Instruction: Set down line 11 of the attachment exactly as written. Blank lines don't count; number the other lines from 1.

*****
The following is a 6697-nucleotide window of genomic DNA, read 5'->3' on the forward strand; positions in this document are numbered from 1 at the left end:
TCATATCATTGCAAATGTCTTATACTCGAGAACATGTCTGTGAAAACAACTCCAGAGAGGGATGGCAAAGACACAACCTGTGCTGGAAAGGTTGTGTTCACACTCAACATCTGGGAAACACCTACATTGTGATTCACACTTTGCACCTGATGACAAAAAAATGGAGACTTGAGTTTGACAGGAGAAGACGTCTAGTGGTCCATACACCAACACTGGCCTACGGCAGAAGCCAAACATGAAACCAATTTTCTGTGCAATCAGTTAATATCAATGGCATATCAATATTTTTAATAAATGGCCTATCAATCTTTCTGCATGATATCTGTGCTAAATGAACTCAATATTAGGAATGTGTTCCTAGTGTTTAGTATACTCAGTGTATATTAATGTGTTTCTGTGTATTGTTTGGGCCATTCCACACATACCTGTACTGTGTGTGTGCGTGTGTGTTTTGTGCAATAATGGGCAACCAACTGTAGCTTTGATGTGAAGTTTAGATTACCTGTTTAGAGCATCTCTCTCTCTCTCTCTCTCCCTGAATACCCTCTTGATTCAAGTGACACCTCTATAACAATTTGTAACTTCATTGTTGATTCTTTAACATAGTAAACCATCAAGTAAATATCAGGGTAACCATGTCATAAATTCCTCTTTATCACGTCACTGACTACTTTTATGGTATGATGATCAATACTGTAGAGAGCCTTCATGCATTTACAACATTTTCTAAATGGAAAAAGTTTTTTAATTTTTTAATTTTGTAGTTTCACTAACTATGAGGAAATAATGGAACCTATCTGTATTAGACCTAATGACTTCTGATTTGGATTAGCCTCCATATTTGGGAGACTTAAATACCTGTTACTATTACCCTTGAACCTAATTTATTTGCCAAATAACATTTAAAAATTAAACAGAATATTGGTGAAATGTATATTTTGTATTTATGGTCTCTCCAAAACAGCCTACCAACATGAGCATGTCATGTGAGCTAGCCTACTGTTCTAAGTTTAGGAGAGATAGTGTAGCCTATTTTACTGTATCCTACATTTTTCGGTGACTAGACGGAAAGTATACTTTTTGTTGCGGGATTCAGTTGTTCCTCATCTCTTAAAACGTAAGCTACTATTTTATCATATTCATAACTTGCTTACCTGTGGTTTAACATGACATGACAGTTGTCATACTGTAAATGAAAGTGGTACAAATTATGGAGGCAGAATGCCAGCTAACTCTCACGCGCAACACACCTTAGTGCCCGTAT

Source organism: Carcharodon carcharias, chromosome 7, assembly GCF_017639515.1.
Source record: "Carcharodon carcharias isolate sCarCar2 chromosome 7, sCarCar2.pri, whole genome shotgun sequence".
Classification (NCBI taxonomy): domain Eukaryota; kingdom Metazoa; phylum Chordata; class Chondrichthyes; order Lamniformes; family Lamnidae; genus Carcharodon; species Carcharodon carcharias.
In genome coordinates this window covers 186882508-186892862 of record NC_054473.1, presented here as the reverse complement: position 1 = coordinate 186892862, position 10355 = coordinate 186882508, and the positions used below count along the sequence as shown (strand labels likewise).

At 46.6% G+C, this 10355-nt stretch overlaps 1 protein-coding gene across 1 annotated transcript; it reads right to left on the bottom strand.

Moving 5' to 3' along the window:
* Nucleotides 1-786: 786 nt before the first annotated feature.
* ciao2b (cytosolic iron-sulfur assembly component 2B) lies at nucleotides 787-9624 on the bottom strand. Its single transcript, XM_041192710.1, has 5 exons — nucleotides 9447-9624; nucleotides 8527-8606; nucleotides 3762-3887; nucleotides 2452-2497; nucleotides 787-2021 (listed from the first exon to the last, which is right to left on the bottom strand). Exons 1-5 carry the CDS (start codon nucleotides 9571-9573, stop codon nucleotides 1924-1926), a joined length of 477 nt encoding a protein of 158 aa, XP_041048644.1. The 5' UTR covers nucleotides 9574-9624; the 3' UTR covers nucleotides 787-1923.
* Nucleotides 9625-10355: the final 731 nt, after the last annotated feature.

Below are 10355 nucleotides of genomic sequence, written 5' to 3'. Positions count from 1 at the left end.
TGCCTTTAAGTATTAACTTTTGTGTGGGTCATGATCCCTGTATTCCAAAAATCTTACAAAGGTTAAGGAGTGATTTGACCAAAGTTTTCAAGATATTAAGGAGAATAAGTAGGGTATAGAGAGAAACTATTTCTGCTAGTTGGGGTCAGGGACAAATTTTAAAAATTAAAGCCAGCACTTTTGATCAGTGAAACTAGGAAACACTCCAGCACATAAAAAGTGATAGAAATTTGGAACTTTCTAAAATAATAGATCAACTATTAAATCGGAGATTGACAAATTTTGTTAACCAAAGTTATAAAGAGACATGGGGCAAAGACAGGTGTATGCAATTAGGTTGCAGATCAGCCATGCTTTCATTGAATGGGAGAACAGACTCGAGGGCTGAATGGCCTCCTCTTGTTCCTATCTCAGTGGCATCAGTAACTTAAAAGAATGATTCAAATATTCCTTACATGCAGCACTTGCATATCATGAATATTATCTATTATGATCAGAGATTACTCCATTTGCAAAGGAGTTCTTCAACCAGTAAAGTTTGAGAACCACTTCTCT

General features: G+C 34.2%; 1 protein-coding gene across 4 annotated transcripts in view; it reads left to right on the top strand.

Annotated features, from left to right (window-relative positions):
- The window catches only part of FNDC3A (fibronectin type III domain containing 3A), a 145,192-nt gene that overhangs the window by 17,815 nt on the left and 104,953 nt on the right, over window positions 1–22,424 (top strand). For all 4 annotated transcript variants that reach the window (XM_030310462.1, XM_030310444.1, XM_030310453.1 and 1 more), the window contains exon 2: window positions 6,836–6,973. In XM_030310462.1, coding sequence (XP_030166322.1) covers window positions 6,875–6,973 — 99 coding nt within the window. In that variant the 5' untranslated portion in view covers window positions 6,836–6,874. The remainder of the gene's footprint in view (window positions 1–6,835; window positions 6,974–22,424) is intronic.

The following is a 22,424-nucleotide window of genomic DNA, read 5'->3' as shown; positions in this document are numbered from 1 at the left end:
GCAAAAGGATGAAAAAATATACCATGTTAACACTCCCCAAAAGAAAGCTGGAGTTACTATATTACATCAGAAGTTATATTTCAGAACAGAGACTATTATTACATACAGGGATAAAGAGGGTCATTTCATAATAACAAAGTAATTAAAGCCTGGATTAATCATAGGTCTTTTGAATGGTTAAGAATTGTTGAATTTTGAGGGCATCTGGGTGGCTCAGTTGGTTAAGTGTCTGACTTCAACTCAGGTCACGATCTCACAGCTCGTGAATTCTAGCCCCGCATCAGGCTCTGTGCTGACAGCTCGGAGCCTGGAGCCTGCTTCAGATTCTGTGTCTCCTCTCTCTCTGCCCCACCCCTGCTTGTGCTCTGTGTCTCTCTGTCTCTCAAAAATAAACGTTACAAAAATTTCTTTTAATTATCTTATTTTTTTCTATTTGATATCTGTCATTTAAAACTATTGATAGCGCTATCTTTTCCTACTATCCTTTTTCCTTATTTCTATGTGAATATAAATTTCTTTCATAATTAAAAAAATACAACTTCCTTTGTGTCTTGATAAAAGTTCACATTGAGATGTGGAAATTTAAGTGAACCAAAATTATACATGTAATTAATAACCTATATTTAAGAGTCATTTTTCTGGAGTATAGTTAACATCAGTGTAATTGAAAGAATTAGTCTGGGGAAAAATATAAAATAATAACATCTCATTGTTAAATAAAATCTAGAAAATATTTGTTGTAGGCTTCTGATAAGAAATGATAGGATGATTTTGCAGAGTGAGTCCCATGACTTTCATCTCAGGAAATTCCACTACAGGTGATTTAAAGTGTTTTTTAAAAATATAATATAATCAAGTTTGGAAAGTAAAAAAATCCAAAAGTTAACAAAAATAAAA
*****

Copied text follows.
* Nucleotides 9625-10355: the final 731 nt, after the last annotated feature.